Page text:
Size wise, they don’t come smaller. Volume wise, the parlor is fuller than ever.
Coming in with a body length of 18”, the "Piccolo" Parlor is our smallest body offering. With an experience driven, detail oriented voicing process, the "Piccolo" Parlor is a short scale guitar with an exquisitely full and balanced voice that you would expect to find in larger offerings. A smaller air cavity provides unique characteristics to the tone that will provide new inspiration to your next arrangement. See for yourself, it’s bigger than it looks.
Sizes 0, 00, 000/OM and JOM/GA represent progressively larger versions of a familiar, narrow-waisted 14 fret body style. Larger than the Piccolo Parlor and with a 25” scale neck, the Style 0 guitar represents the smallest body size in this classic progression, offering “bring-it-anywhere” comfort paired with 14 fret playability. Don’t let its diminutive size fool you. Style 0 is voiced to emphasize surprising balance and presence, perhaps more familiar to players of our medium-sized guitars.
The L-DBO is larger than a 00, slightly smaller than the 000/OM, and designed with a 25” scale neck. It’s relatively narrow upper bout imparts a distinctive wedge-shaped appearance, setting it apart from the 0/00/000 “gene pool”. As significantly, the L-DBO conceals two secret weapons: An unusually large soundhole for its size, and narrow, 1/4” top bracing which combine to produce unusual power and presence in such a small package.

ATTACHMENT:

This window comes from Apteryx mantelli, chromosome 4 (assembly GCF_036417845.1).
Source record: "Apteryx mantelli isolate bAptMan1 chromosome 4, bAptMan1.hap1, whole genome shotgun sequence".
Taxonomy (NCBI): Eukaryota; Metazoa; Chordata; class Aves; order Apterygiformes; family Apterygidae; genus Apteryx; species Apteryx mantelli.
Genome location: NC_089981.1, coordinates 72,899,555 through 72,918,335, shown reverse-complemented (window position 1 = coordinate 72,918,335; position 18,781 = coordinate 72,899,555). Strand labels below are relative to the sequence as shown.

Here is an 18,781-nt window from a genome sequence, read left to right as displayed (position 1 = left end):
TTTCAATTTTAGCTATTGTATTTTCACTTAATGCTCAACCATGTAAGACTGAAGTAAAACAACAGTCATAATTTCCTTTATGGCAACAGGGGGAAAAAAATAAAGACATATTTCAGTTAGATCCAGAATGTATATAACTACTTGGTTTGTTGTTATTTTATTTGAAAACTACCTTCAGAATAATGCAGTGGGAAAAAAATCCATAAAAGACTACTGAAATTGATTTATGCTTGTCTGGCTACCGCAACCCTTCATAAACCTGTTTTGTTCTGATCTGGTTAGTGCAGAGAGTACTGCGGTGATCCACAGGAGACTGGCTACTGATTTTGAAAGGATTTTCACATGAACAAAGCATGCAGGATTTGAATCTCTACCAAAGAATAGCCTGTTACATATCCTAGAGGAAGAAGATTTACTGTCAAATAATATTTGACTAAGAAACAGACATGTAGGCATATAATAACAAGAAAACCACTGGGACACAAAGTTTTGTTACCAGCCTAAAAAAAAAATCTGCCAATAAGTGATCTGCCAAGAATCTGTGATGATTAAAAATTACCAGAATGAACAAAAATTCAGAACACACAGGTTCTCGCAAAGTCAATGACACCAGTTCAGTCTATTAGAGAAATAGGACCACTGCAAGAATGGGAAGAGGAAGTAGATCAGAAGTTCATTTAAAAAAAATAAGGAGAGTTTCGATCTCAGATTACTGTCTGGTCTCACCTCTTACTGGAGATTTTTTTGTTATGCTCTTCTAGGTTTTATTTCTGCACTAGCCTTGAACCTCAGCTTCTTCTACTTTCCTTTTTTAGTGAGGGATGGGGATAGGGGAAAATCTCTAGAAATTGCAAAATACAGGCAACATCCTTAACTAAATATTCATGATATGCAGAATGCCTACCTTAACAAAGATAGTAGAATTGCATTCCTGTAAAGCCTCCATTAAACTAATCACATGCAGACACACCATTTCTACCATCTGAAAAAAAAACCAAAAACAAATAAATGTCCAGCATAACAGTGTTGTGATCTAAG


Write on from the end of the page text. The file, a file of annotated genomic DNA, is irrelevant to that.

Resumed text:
“After a lifetime of playing Dreadnoughts, the L-DBO has become my go-to guitar”, says founder Dana Bourgeois. “Close your eyes and listen to Sierra Hull or Courtney Hartman work an L-DBO on a mic. You’re forgiven for thinking that’s a much larger guitar.”
The L-DBO is our only body size that offers multiple options of 12 fret, 14 fret, or the sweet compromise of a 13 fret neck joint. All versions are also available in a deep body option.
The 000 is identical in body size to the 14 fret OM, though with a short scale, 25” neck and a narrower, 1 23/32” width nut. A short scale length brings the nut a little closer to the player, slightly reduces string tension and improves ease of playability, though at the expense of modestly reduced single-note power and presence. Why do we offer such seemingly minute variations on a similar theme? Because the 14 fret 000 has been favored for generations as a go-to instrument for vocal accompaniment.
Some guitars have a sweet niche. Few credibly occupy all of them.
The OM guitar is the third largest 14 fret body size in the 0/00/000-OM/JOM-GA progression, and differentiates from the 000 by its 25.5” long scale neck.
Our most popular body size - and probably the second-most popular acoustic guitar worldwide - it’s no coincidence that the “Orchestra Model” appeals equally to fingerstyle players and flatpickers, thanks to its unparalleled combination of balance, presence, power and comfortable playability. It wasn’t always that way. Once relegated to the history books, the OM began a slow resurgence in the mid 1980s after Schoenberg Guitars, co-founded by Dana, teamed up with C.F. Martin to introduce the first production-made OM since the 1930s.
Available with our OM-innovative Large Soundhole option for increased flatpicking performance, and with cutaway and arm bevel options for additional playability and comfort.